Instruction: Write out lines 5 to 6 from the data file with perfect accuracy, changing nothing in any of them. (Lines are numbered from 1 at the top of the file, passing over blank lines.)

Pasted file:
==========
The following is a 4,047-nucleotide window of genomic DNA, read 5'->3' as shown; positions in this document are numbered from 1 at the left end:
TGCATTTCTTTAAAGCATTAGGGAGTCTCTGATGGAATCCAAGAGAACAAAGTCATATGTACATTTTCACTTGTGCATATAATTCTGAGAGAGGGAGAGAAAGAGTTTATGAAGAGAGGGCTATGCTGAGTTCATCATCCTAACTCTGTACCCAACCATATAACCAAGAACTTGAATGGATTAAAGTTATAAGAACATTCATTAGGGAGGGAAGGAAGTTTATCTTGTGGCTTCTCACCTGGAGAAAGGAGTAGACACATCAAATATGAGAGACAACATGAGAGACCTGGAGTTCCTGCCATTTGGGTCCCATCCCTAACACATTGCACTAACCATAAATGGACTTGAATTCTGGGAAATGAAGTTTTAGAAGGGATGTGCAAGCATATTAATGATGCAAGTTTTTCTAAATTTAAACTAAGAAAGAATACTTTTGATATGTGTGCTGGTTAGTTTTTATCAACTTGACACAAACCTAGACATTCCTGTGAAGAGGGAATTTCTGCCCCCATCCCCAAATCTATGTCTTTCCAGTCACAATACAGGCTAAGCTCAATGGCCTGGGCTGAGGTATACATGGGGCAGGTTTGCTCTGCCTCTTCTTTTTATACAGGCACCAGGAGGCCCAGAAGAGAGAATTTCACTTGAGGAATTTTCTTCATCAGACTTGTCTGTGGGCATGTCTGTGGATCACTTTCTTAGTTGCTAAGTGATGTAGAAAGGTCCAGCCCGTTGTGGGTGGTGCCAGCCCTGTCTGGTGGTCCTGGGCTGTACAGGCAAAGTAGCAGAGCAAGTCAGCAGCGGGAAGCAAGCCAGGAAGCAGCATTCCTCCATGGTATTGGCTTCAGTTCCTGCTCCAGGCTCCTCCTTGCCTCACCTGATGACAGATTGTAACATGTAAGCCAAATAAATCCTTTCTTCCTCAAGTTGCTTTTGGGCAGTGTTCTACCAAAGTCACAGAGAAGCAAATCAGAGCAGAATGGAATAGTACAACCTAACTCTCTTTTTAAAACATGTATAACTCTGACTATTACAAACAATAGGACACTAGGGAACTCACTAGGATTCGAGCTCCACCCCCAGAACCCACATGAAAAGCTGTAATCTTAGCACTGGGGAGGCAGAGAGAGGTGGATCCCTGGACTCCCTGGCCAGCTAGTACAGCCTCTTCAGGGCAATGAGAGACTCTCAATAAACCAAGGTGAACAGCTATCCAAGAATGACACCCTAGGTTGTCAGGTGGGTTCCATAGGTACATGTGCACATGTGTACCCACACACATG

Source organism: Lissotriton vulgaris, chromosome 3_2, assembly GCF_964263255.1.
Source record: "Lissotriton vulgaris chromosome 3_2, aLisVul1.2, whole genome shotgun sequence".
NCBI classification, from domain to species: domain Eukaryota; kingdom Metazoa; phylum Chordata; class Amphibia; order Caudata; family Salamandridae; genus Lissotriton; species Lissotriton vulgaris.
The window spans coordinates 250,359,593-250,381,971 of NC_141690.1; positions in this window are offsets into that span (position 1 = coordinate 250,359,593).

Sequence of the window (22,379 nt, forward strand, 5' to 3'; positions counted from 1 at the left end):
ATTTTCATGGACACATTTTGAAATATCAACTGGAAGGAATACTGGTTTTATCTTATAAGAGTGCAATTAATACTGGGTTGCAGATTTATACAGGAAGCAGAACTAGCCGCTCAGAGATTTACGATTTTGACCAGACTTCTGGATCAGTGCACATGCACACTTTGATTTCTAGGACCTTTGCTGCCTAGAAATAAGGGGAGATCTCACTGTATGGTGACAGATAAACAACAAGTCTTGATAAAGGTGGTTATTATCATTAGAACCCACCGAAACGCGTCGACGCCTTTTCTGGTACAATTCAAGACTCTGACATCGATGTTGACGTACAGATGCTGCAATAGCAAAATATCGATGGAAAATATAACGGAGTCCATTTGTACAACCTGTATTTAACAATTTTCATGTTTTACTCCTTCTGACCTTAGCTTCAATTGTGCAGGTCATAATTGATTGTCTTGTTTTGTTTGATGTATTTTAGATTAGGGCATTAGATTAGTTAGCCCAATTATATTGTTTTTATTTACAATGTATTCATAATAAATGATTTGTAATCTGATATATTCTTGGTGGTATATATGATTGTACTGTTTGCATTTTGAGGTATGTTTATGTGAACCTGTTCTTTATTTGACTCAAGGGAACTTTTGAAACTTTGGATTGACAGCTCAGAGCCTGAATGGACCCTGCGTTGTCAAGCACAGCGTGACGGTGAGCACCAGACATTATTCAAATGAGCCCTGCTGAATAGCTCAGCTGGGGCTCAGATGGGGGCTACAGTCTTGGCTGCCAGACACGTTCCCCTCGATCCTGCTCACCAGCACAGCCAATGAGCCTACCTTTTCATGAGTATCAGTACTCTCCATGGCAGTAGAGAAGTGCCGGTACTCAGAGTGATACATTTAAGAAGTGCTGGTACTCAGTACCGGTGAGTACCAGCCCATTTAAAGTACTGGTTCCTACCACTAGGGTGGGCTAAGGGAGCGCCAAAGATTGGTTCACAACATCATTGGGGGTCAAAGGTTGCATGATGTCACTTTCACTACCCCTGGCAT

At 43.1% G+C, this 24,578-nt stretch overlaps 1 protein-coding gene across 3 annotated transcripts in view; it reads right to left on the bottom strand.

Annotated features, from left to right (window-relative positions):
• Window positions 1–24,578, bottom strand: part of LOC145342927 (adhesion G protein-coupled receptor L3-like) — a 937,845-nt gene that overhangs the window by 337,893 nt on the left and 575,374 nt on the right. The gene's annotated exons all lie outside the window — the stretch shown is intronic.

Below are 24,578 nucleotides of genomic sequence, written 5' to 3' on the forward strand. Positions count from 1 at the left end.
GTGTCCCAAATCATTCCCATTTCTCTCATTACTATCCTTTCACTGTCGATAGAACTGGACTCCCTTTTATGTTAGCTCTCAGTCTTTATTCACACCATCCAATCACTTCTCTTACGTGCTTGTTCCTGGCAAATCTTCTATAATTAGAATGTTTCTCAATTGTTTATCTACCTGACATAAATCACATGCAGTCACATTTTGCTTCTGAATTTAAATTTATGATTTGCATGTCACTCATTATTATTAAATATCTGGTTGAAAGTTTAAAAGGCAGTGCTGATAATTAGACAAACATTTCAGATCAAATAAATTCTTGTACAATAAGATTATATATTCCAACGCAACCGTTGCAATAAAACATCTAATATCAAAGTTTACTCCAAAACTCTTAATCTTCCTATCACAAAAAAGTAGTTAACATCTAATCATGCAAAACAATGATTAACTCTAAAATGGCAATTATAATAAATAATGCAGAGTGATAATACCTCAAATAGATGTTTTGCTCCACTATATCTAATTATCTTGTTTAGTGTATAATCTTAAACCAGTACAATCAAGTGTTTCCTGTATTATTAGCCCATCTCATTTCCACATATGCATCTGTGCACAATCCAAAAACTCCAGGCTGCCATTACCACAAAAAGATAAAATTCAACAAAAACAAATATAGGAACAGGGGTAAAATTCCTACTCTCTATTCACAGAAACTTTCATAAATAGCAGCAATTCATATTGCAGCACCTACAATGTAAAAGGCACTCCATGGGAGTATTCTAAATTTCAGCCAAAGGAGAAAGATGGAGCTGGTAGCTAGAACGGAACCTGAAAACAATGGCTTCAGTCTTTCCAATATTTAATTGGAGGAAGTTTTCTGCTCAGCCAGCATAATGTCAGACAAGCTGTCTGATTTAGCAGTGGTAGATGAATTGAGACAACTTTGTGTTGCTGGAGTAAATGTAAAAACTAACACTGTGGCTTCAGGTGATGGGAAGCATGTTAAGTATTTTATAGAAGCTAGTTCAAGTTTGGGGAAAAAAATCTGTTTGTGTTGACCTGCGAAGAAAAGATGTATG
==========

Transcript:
NCBI classification, from domain to species: domain Eukaryota; kingdom Metazoa; phylum Chordata; class Amphibia; order Caudata; family Salamandridae; genus Lissotriton; species Lissotriton vulgaris.
The window spans coordinates 250,359,593-250,381,971 of NC_141690.1; positions in this window are offsets into that span (position 1 = coordinate 250,359,593).